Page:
In this issue: Announcing AHNA Journal Club, Call for Abstracts for Nursing Education Research Conference 2014, Triangulation, 2014 AHNA Conference Call for Proposals, Research on Yoga and more...
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Connections in Holistic Nursing Research

August 2013                                                                                    Volume 5 Issue 3

In This Issue
Promoting Research in Holistic Nursing
AHNA Journal Club
Welcome Sue Roe DPA, MS, BSN, RN
A Note from the 2013 HNY
Research at AHNA Conference
Research at AHNA Conference
Research in the News
AHNA Researchers in Action
Quick Links

Promoting Research in Holistic Nursing through Consultation

Any nursing student who has taken a research class can tell you the importance of research. It is to add to the body of knowledge of nursing. In our case we need to conduct research to add to the body of knowledge of our nursing specialty-holistic nursing. Let's look at some ways that we can promote research in holistic nursing.


The research committee has developed one way to promote research, which is the Consultation Program. This program is for those nurses who want to conduct research, but need some guidance. We are all encouraged to continue our program of research when we earn our PhDs, but for some nurses, the opportunity to continue their research is hampered in one or more ways. Every new researcher needs some assistance from a "seasoned" researcher and that is why the Consultation Program is so important. If you are a new researcher who would like some assistance, the Consultation Program is available for you. This program is managed by Cindy Barrere, who can be contacted at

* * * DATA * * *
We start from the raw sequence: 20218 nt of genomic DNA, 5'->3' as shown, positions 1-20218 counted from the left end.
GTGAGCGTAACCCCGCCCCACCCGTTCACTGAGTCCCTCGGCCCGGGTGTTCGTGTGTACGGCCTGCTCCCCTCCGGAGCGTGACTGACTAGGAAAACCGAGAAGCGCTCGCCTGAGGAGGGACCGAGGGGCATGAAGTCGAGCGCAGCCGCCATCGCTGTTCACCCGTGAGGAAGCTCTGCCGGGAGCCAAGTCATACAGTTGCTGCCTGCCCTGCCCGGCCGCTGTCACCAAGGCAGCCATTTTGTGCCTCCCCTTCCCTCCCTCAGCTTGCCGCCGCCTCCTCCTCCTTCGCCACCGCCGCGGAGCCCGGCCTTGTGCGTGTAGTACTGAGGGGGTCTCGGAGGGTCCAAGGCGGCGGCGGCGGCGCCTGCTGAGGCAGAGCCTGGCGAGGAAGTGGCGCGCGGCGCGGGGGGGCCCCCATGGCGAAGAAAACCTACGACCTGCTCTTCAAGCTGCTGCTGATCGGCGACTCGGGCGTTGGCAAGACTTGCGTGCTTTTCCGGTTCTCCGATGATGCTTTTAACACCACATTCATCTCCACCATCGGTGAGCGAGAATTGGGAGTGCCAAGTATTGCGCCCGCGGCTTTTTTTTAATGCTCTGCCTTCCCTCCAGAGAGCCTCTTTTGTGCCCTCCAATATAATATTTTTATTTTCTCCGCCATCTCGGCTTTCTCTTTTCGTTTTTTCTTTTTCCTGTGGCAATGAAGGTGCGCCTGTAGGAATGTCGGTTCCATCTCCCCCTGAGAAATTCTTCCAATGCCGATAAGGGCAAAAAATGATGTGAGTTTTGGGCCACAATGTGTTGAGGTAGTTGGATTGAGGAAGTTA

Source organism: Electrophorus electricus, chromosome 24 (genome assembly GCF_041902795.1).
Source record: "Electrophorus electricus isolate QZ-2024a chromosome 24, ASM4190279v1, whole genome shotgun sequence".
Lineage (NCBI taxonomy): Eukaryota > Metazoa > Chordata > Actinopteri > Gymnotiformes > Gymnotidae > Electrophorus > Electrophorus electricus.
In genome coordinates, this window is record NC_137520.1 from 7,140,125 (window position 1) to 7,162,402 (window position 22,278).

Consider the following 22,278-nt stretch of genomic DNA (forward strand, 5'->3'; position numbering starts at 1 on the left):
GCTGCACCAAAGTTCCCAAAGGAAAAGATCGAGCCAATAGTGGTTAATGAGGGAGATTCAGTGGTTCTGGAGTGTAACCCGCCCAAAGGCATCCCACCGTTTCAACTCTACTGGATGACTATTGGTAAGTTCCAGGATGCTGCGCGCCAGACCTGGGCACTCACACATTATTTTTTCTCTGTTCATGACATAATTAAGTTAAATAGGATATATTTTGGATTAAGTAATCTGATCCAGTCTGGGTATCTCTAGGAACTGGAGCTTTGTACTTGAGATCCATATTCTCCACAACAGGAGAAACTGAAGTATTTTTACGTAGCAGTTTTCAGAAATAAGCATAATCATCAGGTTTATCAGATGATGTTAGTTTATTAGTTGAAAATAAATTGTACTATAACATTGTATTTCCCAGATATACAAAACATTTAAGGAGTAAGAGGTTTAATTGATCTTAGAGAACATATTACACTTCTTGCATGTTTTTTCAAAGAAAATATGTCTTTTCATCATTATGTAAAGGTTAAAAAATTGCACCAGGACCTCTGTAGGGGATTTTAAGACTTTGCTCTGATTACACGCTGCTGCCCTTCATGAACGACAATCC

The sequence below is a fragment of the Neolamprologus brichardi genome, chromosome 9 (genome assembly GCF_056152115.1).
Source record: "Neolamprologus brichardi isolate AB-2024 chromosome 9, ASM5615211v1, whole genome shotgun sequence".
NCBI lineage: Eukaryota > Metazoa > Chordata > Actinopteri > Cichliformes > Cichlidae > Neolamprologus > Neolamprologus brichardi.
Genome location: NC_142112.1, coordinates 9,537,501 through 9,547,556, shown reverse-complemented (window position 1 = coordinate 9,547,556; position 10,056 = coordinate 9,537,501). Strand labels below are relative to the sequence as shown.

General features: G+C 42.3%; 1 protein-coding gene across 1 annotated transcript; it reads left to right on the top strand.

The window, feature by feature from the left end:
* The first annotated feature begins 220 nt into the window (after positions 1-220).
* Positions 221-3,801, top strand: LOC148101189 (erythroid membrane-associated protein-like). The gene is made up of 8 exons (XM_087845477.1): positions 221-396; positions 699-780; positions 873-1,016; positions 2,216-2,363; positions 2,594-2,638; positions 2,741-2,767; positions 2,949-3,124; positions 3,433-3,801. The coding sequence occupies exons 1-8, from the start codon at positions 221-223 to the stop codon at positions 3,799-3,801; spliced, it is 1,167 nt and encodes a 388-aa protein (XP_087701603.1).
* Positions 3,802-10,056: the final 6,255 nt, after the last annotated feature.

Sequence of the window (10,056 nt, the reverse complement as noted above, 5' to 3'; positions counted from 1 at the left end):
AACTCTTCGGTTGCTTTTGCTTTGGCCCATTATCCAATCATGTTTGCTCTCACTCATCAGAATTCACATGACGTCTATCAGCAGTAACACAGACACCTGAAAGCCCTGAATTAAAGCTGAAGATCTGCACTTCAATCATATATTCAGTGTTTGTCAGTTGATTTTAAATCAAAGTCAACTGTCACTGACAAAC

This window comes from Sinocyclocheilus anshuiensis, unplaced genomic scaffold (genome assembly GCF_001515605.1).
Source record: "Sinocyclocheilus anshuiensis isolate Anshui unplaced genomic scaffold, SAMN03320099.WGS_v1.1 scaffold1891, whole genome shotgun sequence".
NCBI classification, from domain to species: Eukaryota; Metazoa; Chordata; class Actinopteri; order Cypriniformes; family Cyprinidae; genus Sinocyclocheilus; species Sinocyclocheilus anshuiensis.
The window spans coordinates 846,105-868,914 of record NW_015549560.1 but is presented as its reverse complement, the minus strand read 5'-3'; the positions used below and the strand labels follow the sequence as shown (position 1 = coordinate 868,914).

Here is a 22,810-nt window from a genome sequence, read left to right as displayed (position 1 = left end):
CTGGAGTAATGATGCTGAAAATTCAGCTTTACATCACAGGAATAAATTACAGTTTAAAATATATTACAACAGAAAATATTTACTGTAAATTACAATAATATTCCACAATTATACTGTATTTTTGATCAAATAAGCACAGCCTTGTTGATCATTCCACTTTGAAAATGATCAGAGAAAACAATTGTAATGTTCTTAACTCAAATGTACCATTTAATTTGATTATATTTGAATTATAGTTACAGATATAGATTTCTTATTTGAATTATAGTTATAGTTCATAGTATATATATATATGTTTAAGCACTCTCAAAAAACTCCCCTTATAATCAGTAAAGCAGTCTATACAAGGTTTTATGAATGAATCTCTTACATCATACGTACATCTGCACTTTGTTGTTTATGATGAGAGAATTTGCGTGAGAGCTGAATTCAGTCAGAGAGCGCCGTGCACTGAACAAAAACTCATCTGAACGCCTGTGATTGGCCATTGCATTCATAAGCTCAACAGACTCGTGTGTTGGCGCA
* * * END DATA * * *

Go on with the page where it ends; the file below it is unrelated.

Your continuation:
A yet untapped group of researchers are PhD students. Students in PhD programs, who want to study holistic nursing, may be hampered by a lack of a "content expert". The content expert is an external member on their committee and guides them in their area of study. We need to make contact with schools of nursing that have PhD programs and offer our services as "content experts". At the present time at Duquesne University there is a doctoral student whose focus is "mindful meditation". She is looking for a content expert in that area. I am asking my colleagues in the AHNA to contact me ( if they are interested in working with this student or if they know of a researcher who would like to work with this student. As we begin to develop these relationships, we will have more nurse researchers to add to our body of knowledge.


The Research Committee at AHNA has come a long way in the last several years to promote research in the area of holistic nursing. Let's continue to work together to promote future researchers in our nursing specialty.


Michalene A. King, PhD, RN, CNE


AHNA Journal Club

SAVE THE DATE! Friday, August 30, at 10am-11am Pacific (11am-noon Mountain, noon-1pm Central, and 1pm-2pm Eastern)


JHN CoverA recent survey of AHNA members requested presentations that connect research to practice. To meet this need, the Research Committee (RC) will begin a quarterly Journal Club on August 30, 2013. The purpose of a journal club is to read, evaluate, and discuss research related to holistic practice. We will discuss research articles from the Journal of Holistic Nursing, so all members will have online access to the articles. Although there will be a presentation, the richness of a Journal Club comes from participants sharing experiences and strategies for providing holistic care.